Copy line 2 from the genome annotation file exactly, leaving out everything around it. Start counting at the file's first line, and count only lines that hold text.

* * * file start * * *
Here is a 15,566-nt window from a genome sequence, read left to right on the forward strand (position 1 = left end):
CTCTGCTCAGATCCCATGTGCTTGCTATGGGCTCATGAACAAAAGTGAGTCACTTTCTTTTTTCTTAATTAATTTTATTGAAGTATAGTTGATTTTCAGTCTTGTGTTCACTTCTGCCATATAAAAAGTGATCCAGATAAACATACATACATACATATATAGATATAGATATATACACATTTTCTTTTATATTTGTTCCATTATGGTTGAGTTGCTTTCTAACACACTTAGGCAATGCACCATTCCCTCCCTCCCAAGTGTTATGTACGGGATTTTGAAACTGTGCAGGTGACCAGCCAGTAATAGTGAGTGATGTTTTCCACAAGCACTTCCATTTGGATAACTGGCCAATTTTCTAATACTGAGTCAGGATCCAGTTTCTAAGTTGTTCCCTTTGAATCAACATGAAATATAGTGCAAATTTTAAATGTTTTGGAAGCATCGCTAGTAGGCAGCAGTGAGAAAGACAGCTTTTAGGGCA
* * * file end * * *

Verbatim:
CTCTGCTCAGATCCCATGTGCTTGCTATGGGCTCATGAACAAAAGTGAGTCACTTTCTTTTTTCTTAATTAATTTTATTGAAGTATAGTTGATTTTCAGTCTTGTGTTCACTTCTGCCATATAAAAAGTGATCCAGATAAACATACATACATACATATATAGATATAGATATATACACATTTTCTTTTATATTTGTTCCATTATGGTTGAGTTGCTTTCTAACACACTTAGGCAATGCACCATTCCCTCCCTCCCAAGTGTTATGTACGGGATTTTGAAACTGTGCAGGTGACCAGCCAGTAATAGTGAGTGATGTTTTCCACAAGCACTTCCATTTGGATAACTGGCCAATTTTCTAATACTGAGTCAGGATCCAGTTTCTAAGTTGTTCCCTTTGAATCAACATGAAATATAGTGCAAATTTTAAATGTTTTGGAAGCATCGCTAGTAGGCAGCAGTGAGAAAGACAGCTTTTAGGGCA